Steve Zakur: I think, again, some of this stuff probably doesn’t pass the sniff test, but at least we see some action out there. And that was really, really encouraging because I think until AI becomes practical and actionable in your business day to day, quite frankly, it becomes a lot less pixie dust and magical and a lot more, oh, it’s just the tool sitting in the toolbox, and sometimes I’m going to do rules-based personalization and sometimes I’m going to need some smarts because the data is complex and I don’t understand it, or whatever. But it’s just another tool and this gives me … encourages me that AI, ML, et cetera, is becoming more of just one of those tools that you have in your toolbox and it’s actually getting put to use in the market.

Tim Peter: Well, it’s funny, we did a show, it may have been our last show, about how the CEOs who think that AI is going to be bigger than the internet.

Steve Zakur: Yes.

Tim Peter: I think it’s right. I also think it’s true that … you talk to people today, they don’t talk about the internet. They talk about a mobile app. They talk about their website. They talk about personalization. They talk about email marketing. They talk about search. They talk about the applications that depend upon the internet to work, but the internet is just there. It’s just underneath the hood of all of these other things that we know to be effective marketing techniques.

Steve Zakur: Sure.

Tim Peter: Right next to effective marketing tactics. And I think that same thing will be true of AI. It won’t be that it’s, we have an AI application. It’s that AI will be built into the application because of course that’s the right thing to do.

Steve Zakur: We have an awesome personalization engine.

Tim Peter: Right.

Steve Zakur: And you know what, there’s lots of tech under the hood that will run it, and AI is going to be one of them.

Tim Peter: Exactly. And the same will be true for predictive analytics. And the same will be true for customer segmentation. And the same will be true by optimizing content marketing. These are all just pieces of a hole where AI will play a role.

Steve Zakur: Right.

Tim Peter: In some cases the role’s going to be larger. In some cases the role’s going to be smaller. It’s really about, are you using it to drive that great customer experience? And are you using it to understand your data more effectively so that you can … to bring this full circle, so that you can mobilize that data and actually create the right kind of customer experience?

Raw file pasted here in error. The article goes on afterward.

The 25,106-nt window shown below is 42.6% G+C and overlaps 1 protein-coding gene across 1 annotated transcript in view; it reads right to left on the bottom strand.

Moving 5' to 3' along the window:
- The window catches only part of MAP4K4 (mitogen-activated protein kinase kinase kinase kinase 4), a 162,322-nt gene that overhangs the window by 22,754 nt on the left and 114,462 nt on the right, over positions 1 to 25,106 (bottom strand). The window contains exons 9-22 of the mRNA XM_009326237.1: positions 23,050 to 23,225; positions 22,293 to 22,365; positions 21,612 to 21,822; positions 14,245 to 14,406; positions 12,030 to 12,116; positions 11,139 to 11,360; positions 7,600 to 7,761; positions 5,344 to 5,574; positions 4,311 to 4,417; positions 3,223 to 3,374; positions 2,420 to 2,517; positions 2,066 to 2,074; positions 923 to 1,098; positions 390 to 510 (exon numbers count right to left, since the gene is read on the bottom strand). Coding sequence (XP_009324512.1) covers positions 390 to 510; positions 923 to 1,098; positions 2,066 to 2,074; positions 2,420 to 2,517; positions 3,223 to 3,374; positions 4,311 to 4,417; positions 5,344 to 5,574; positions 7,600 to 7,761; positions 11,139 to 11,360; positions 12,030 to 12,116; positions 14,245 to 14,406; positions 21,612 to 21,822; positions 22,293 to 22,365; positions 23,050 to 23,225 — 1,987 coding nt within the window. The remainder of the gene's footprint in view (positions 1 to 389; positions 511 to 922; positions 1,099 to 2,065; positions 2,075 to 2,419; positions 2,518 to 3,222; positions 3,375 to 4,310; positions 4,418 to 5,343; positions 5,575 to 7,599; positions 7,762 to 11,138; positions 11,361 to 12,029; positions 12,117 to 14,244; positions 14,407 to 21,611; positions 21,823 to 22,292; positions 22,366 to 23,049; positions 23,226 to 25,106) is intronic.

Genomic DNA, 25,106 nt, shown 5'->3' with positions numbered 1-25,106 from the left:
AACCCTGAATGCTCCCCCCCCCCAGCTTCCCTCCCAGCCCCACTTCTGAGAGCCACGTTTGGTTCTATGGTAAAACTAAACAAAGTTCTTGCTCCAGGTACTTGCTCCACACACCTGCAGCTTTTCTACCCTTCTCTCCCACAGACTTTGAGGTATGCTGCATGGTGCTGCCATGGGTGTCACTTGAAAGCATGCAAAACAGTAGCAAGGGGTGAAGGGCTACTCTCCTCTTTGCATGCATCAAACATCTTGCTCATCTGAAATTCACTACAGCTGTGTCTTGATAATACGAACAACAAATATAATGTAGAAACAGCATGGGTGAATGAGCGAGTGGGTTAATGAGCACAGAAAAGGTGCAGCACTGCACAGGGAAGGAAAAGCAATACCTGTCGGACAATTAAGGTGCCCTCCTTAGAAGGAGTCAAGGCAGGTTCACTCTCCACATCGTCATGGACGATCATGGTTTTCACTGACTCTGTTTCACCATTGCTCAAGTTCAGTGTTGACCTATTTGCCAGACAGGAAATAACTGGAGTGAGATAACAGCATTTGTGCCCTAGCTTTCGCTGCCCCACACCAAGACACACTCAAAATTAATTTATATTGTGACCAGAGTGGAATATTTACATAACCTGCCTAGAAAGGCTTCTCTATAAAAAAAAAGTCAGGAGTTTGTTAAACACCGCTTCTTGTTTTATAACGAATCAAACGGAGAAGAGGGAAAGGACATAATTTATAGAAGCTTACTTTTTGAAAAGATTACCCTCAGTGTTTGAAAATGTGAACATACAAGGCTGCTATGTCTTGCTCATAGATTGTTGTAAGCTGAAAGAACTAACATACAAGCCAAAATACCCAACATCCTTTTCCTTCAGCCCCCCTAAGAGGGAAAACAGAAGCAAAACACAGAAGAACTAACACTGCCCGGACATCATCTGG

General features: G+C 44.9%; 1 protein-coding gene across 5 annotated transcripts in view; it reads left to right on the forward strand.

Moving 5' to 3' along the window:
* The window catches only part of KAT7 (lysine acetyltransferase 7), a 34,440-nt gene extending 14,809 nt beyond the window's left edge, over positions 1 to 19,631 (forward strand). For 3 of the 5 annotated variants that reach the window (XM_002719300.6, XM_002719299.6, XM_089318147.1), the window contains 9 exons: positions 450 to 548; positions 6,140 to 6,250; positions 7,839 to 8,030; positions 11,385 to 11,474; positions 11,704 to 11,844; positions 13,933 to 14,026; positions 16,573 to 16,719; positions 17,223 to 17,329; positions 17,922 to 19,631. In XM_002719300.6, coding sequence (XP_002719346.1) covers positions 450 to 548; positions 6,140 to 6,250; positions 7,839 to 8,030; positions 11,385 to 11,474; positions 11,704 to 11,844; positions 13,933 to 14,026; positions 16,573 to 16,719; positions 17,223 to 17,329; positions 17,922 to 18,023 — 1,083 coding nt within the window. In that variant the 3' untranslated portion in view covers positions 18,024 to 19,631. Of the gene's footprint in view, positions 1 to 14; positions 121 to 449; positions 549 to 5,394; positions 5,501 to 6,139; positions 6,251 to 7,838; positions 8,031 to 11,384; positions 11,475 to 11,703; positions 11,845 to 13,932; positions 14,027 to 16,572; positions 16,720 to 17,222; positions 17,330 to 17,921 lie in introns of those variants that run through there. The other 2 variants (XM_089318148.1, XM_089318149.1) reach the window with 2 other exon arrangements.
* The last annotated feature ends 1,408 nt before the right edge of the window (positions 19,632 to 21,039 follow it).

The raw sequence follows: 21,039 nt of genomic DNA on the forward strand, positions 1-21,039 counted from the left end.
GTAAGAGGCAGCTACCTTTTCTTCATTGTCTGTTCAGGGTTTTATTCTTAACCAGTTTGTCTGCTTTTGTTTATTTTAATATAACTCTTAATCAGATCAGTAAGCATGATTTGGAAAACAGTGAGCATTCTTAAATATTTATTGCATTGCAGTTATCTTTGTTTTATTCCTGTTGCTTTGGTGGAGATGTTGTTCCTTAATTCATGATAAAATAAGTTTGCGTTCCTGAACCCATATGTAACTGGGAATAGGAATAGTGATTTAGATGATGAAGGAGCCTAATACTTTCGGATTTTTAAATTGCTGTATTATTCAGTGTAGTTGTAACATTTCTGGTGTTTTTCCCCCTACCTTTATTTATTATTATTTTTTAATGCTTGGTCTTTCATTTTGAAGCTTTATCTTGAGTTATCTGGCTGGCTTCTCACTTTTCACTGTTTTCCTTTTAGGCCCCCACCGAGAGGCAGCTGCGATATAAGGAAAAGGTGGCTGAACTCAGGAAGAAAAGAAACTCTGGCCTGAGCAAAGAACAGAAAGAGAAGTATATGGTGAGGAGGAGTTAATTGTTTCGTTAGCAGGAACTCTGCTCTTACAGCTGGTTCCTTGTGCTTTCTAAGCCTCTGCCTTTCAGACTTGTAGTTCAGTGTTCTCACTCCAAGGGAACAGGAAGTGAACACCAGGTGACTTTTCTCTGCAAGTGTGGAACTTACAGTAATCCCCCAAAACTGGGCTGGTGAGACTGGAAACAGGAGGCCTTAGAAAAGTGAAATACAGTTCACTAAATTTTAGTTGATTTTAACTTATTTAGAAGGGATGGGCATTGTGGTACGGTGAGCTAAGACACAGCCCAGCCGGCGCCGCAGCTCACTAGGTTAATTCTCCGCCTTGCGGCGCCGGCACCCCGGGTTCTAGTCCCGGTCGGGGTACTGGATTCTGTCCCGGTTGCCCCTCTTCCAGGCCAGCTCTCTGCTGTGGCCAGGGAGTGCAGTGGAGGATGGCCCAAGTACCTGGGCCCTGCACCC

Steve Zakur: Yeah, you bet. And when that is true, we will have a whole new set of buzzwords that we can use to sell the next generation of whatever it is we’re selling.

Tim Peter: Blockchain. 5G.

Steve Zakur: Absolutely. You bet.

Tim Peter: Absolutely. Well I look forward to that day, Steve.

Steve Zakur: Indeed. Indeed.

Tim Peter: That’s going to be a lot of fun.

Tim Peter: Well, looking at the clock on the wall I think we’ve wrapped up all the things we wanted to talk about this week, but any parting thoughts you want to leave folks with before we go?

Steve Zakur: Yeah, just get to work. Get started. Good Lord. We talk a lot about this stuff and I did a blog post a week or so, maybe it’s even earlier this week, I don’t remember, but it was this like, you know, hey time’s ticking on the first quarter. What have you done? What have you achieved? Are you getting there? And part of it is, first quarters in a lot of business are slow.

Tim Peter: Yeah.

Steve Zakur: And so, okay, so now we’ve gotten through the first quarter hopefully we’ve hit the softball objectives we put out there. But, so much of this is “get started.” Start with where you know and experiment, measure, monitor the output, understand the value, rinse and repeat. And so yeah, I guess, you know, first quarter’s running out, hopefully you’ve got some good objectives for the second quarter and just get started.